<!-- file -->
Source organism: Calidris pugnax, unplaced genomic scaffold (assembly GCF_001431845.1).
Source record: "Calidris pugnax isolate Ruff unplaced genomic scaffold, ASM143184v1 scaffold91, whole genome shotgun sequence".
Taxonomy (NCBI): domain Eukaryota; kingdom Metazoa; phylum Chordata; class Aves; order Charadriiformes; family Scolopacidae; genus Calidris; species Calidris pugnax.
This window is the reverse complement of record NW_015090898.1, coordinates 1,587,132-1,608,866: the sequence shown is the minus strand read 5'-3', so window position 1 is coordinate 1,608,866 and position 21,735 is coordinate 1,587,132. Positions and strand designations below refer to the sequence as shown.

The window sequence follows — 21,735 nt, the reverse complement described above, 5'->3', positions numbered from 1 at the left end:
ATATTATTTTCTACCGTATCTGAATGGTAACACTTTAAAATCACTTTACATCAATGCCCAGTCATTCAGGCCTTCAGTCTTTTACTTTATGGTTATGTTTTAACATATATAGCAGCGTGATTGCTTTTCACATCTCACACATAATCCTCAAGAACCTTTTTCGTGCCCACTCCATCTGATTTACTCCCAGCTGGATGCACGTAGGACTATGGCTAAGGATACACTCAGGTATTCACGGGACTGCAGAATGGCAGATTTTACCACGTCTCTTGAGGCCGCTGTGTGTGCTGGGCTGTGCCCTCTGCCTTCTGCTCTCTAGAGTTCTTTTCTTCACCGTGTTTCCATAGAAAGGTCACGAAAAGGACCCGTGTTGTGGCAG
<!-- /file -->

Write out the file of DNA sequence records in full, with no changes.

Source organism: Calidris pugnax, unplaced genomic scaffold (assembly GCF_001431845.1).
Source record: "Calidris pugnax isolate Ruff unplaced genomic scaffold, ASM143184v1 scaffold91, whole genome shotgun sequence".
Taxonomy (NCBI): domain Eukaryota; kingdom Metazoa; phylum Chordata; class Aves; order Charadriiformes; family Scolopacidae; genus Calidris; species Calidris pugnax.
This window is the reverse complement of record NW_015090898.1, coordinates 1,587,132-1,608,866: the sequence shown is the minus strand read 5'-3', so window position 1 is coordinate 1,608,866 and position 21,735 is coordinate 1,587,132. Positions and strand designations below refer to the sequence as shown.

The window sequence follows — 21,735 nt, the reverse complement described above, 5'->3', positions numbered from 1 at the left end:
ATATTATTTTCTACCGTATCTGAATGGTAACACTTTAAAATCACTTTACATCAATGCCCAGTCATTCAGGCCTTCAGTCTTTTACTTTATGGTTATGTTTTAACATATATAGCAGCGTGATTGCTTTTCACATCTCACACATAATCCTCAAGAACCTTTTTCGTGCCCACTCCATCTGATTTACTCCCAGCTGGATGCACGTAGGACTATGGCTAAGGATACACTCAGGTATTCACGGGACTGCAGAATGGCAGATTTTACCACGTCTCTTGAGGCCGCTGTGTGTGCTGGGCTGTGCCCTCTGCCTTCTGCTCTCTAGAGTTCTTTTCTTCACCGTGTTTCCATAGAAAGGTCACGAAAAGGACCCGTGTTGTGGCAG